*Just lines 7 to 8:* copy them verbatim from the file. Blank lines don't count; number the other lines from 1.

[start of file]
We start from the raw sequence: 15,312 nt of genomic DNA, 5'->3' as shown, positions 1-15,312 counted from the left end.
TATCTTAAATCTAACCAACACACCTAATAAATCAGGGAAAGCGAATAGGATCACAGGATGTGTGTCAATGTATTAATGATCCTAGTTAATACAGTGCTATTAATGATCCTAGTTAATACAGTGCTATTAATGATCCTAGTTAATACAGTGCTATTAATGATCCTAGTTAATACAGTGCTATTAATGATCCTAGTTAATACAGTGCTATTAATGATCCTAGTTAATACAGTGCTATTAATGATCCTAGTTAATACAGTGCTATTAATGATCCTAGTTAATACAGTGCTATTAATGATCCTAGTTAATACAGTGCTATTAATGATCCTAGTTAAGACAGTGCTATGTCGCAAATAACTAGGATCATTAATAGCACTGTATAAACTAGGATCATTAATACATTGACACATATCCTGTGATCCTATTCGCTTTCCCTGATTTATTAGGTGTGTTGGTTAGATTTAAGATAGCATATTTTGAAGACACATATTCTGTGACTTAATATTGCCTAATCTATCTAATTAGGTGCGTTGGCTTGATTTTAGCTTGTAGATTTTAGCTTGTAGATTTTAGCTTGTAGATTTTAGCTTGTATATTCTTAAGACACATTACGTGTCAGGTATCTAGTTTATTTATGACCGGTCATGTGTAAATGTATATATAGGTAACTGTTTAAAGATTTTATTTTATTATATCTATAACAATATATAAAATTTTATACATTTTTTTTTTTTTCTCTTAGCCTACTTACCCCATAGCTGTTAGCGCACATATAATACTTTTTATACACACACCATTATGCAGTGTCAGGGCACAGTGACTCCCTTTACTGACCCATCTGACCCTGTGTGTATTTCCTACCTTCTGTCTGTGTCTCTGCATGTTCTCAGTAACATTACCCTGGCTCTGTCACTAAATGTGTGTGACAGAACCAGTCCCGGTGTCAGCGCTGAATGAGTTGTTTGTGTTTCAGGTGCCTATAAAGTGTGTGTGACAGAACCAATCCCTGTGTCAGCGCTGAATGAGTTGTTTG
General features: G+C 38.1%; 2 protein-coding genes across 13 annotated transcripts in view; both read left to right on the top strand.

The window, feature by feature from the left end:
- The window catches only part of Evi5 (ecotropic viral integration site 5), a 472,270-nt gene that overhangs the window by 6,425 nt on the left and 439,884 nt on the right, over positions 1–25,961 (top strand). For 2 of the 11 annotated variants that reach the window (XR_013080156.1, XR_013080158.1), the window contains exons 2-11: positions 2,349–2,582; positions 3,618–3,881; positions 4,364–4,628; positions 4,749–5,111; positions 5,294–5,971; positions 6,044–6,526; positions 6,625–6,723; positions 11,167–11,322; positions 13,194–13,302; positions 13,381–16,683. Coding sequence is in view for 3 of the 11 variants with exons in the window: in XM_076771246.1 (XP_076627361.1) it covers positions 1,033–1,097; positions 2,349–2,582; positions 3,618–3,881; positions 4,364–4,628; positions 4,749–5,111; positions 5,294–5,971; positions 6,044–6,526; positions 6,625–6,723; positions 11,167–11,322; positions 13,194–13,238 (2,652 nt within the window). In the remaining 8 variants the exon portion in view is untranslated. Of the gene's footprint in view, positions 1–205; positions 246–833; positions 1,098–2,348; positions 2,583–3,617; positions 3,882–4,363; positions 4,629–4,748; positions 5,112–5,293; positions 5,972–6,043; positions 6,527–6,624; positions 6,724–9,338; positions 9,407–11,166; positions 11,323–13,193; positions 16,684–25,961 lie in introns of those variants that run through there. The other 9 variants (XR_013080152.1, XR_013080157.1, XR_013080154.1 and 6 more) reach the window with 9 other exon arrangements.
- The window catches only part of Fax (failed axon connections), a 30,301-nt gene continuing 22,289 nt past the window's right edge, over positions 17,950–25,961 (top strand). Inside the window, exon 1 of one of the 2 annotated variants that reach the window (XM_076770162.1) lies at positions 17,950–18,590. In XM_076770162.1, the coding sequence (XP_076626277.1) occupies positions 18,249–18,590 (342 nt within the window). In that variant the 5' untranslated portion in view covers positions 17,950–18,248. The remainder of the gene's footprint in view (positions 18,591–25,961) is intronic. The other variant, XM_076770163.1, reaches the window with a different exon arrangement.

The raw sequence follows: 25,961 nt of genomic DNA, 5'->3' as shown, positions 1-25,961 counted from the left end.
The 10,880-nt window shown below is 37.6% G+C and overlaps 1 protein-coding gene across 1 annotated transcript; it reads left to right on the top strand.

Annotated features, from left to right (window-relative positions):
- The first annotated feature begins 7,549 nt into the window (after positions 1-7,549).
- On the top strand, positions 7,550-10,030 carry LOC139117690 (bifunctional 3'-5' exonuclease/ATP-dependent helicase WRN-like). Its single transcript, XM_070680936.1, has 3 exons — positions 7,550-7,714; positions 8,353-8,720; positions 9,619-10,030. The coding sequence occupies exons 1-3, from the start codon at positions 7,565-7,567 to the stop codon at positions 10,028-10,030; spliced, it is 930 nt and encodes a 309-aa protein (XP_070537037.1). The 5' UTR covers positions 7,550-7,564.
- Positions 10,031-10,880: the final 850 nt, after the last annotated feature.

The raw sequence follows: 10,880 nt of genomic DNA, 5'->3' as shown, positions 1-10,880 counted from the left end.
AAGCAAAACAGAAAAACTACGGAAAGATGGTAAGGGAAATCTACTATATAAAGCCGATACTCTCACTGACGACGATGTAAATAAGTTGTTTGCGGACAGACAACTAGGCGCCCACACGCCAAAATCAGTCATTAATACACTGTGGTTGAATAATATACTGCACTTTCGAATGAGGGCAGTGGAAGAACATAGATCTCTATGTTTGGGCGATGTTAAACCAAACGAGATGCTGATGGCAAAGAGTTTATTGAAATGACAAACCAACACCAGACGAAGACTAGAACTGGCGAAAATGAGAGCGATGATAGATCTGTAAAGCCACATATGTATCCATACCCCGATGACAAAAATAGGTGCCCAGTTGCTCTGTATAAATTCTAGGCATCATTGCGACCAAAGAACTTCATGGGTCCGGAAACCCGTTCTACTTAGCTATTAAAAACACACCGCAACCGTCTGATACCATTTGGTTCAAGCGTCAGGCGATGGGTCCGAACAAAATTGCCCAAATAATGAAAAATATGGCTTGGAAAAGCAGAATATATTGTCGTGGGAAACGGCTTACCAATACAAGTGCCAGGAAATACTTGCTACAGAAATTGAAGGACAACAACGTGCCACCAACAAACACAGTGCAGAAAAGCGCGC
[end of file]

The raw sequence follows: 25,961 nt of genomic DNA, 5'->3' as shown, positions 1-25,961 counted from the left end.
The 10,880-nt window shown below is 37.6% G+C and overlaps 1 protein-coding gene across 1 annotated transcript; it reads left to right on the top strand.